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The life course perspective

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Heather Peterson

on 20 December 2016

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Transcript of The life course perspective

The life course perspective
emphasizes the ways in which humans are
interdependent

gives special attention to the
family
as the primary
arena for experiencing and interpreting the wider social world

sees humans as capable of making
choices
and constructing their own life journeys

emphasizes
diversity
in life journeys and the many
sources of that diversity

recognizes the
linkages
between childhood and adolescent
experiences and later experiences in adulthood
Diversity in Life Course Trajectory
Other 2 Related Themes
Dominant and Interrelated
4 Themes of Life Course Perspective
Additional 2 Themes
Developmental Risk and Protection
How to Research
Risk & Protection
What are some important concepts in the life course perspective?
Environment
Cohort
Transition
Trajectory
Life event
Turning points
Other 2 Related Themes
Longitudinal Research
The life course perspective
with an introduction to theories of human behavior
attempts to understand the continuities & twists and turns in the paths of individual lives

recognizes the influence of historical changes on human behavior

recognizes the importance of timing of lives not just in terms of chronological age but also in terms of biological age, psychological age, social age, and spiritual age
What are the components in the life stage equation?
Biological
Psychological
Behavioral
Social

What are the dimensions of age?
Chronological

Age
– not the only factor in timing
of lives. This is the a person's numerical age.

Biological

Age
– a person’s level of physical
health, measured by functioning of organ systems

Psychological

Age
– behavioral and perceptual age; “age identity”; capacity, skills, memory, learning, intelligence, and
emotions

Social

Age
– age-graded roles and behaviors expected by society; “age norm”; law-enforced ages; 9 phases discussed in the book

Spiritual

Age
– current position of a person in the ongoing search for meaning, purpose, and moral relationships

What components make
up a person's environment?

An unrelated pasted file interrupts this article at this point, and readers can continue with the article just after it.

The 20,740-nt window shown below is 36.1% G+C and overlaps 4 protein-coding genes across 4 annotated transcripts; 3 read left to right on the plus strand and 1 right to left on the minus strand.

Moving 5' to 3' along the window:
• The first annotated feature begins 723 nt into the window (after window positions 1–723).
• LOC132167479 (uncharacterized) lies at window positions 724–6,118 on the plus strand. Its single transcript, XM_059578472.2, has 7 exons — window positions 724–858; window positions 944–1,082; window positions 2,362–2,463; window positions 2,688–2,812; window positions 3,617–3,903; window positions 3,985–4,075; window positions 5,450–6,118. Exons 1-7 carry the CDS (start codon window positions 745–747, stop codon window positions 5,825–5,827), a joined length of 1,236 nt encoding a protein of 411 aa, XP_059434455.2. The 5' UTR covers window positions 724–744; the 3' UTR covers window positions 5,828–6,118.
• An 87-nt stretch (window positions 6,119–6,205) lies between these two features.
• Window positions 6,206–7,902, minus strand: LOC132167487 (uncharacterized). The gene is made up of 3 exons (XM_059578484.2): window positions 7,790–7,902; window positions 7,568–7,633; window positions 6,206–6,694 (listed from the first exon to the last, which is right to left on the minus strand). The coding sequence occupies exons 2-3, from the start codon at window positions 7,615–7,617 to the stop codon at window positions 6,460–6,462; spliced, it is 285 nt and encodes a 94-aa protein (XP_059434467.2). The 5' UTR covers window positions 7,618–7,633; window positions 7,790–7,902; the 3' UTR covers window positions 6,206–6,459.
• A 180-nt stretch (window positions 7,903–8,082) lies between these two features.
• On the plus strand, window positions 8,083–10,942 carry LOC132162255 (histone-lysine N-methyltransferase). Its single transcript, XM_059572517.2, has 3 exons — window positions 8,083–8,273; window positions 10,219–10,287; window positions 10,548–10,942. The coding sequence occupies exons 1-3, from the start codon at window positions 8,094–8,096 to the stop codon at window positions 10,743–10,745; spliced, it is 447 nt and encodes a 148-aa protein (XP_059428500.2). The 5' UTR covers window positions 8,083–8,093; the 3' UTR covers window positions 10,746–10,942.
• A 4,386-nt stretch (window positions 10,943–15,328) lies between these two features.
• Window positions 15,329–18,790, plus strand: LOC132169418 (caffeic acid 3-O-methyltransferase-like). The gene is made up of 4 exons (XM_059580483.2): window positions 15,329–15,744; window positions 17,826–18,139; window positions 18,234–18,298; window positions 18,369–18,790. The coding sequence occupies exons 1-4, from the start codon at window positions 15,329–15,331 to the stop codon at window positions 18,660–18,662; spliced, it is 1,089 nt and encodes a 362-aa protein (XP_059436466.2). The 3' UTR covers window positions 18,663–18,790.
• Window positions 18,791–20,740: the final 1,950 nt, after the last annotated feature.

Family
Culture
Physical Environment
Community

What is a trajectory?
Longer view
patterns of change and stability
What does it mean to transition?
a
change
in role
or status
What does it mean
to be a cohort?
A generation:
experience social changes in a culture at the same age
What is a turning
point?
Aren't all events "life events"?
a
departure
from previous roles and statuses
Maybe many transitions

Life events are
huge

Serious and long-lasting effects

Measure the effects
Changes your trajectory
"Defining moment"
Turning points:
Transitions vs. Life events
Change opportunities

Change environment

Change self-concept

If consequences

If social adjustments

If a crisis ensues

If family conflict

If off-time


Transitions:
Life events:
This is an event, not the
transition that follows
1) Interplay of Human Lives and Historical Times

2) Timing of Lives

3) Linked or Interdependent Lives

4) Human Agency and Making Choices

1) Diversity in the Life
Course Trajectories


2) Developmental Risk and Protection
What are some key facts about each theme?
Interplay of Human
Lives and Historical Time
Cohort effects- same point in life course of a generation that has lasting impact



Great Depression
Housing Crisis
Globalization
Use personal power to achieve goals





One of the
most
positive contributions to the life course perspective

Help social workers focus on
strengths perspective
Timing of Lives
Linked/
Interdependent Lives
With the wider
world
Life Story Interview
Hint
: Prepares you for the intro
of major paper
Takes about 1 hour
Life Story Interview
Pair off

Grab a script and some paper

Follow the interview script for 1 person in pair (yourself or someone you know well)

Draw an eco map, or a table of contents, or a
picture on the construction paper